One day after Turkey unleashed measures to crush Turkish Lira shorts, China did the same and on Thursday, the offshore Yuan tumbled by 0.7% from as low as 6.94 to 6.8825 – the biggest drop since July 25 – after the offshore Yuan’s 12 month forward points soared from 350 bps to 830bps, the biggest one-day move since January 2016 – sending the cost of short bets against the Yuan soaring, with the spike in CNH forward points making it riskier, and more expensive, to short the Yuan.

Separately, CNH tomorrow-next forward points soared as much as 15.7 to 15, before paring the increase to 3 in an attempt to force stops by Yuan shorts.  

A Reuters reprot rexplained the move was driven by China limiting CNH liquidity to increase cost of shorting CNH, similar to what Erdogan did to Lira shorts earlier this week. Specifically, China banned banks in its free trade zones from certain lending activities to ease pressure on the yuan currency in offshore markets.

The restrictions, announced by the Shanghai branch of the PBOC on Thursday morning, closed off channels used to deposit and lend yuan offshore through the trade zones as the currency plumbs 15-month lows. They prevent commercial banks from using some interbank accounts to deposit or lend yuan offshore through free trade zone schemes. And while the restriction on offshore yuan deposits and lending applies to some Free Trade Accounting Unit (FTU) businesses, it is not meant to affect cross-border capital flows that reflect real demand, according to the notice.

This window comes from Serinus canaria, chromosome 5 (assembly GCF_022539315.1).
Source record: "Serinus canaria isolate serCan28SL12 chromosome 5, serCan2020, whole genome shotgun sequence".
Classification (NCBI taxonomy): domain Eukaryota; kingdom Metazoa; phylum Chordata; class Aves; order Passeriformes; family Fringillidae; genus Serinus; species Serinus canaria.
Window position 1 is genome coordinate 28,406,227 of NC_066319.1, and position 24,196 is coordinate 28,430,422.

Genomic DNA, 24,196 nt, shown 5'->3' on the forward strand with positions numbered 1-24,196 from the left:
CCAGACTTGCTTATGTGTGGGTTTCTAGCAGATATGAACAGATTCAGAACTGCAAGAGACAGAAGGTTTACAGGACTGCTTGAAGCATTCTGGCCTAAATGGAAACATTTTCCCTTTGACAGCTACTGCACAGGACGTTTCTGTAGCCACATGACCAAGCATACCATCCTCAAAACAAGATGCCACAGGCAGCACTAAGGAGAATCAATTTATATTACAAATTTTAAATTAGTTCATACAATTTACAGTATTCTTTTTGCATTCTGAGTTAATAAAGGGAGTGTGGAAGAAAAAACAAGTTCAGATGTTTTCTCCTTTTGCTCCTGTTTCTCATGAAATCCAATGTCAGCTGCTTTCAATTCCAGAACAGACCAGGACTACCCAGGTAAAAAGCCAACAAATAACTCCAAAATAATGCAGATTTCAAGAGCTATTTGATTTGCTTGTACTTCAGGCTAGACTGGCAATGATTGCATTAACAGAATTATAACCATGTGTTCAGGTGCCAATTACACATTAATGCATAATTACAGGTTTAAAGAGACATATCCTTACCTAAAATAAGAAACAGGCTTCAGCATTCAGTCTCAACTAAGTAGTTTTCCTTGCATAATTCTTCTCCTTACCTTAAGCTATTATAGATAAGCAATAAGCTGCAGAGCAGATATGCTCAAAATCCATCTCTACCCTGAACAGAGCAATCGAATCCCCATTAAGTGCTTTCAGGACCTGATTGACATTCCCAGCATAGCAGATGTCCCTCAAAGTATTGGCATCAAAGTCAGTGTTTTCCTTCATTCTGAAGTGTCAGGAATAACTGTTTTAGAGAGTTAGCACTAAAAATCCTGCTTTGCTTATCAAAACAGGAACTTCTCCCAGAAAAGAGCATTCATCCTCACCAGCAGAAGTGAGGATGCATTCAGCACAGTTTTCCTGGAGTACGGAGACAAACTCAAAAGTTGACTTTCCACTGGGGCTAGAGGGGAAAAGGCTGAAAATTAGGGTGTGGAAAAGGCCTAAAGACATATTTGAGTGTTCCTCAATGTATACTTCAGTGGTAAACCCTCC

The yuan surged on the news, adding to earlier gains that were fueled by a stronger-than-expected daily fixing from the central bank and a report that Chinese and U.S. officials will engage in low-level trade talks later this month.

“Many offshore investors unwound their short yuan positions today,” said Zhou Hao, senior emerging markets economist at Commerzbank AG in Singapore.

As Bloomberg notes, Chinese authorities have been trying to limit bets against the yuan after the currency depreciated more than 9% since March, approaching the closely watched level of 7 per dollar. While a weaker exchange rate has helped Chinese exporters weather the impact of U.S. President Donald Trump’s tariffs, policy makers worry that a disorderly drop could trigger capital outflows and threaten China’s financial stability; it could also lead to further anger among the Trump administration and accusations of devaluation, just as a Chinese trade delegation is set to come to Washington.

As the yuan’s slump has accelerated in recent weeks, the People’s Bank of China has taken several steps to slow its drop. Two weeks ago, the central bank made it costlier to place short bets against the currency with forwards. And last week, the monetary authority urged big banks to avoid bearish momentum trades.

To be sure, the PBOC’s response has been well rehearsed: during a similar selloff in the Yuan in 2015 and 2016, Chinese authorities squeezed yuan bears by lifting offshore funding costs dramatically. They also spent billions in foreign-exchange reserves to buy the currency and clamped down on capital outflows.

While the government’s response this time around has been much less extreme, policy makers have sent a clear message that they want to avoid disorderly swings in the exchange rate, according to Carie Li, an economist at OCBC Wing Hang Bank in Hong Kong.

“PBOC’s bottom line is to prevent one-way yuan depreciation,” Li said. “Investors probably have unwound short-yuan positions amid fear of further intervention.”

And if they haven’t, the PBOC will simply do the same thing again and again, until the “evil speculators” fold again, as they did back in 2015 and 2016.

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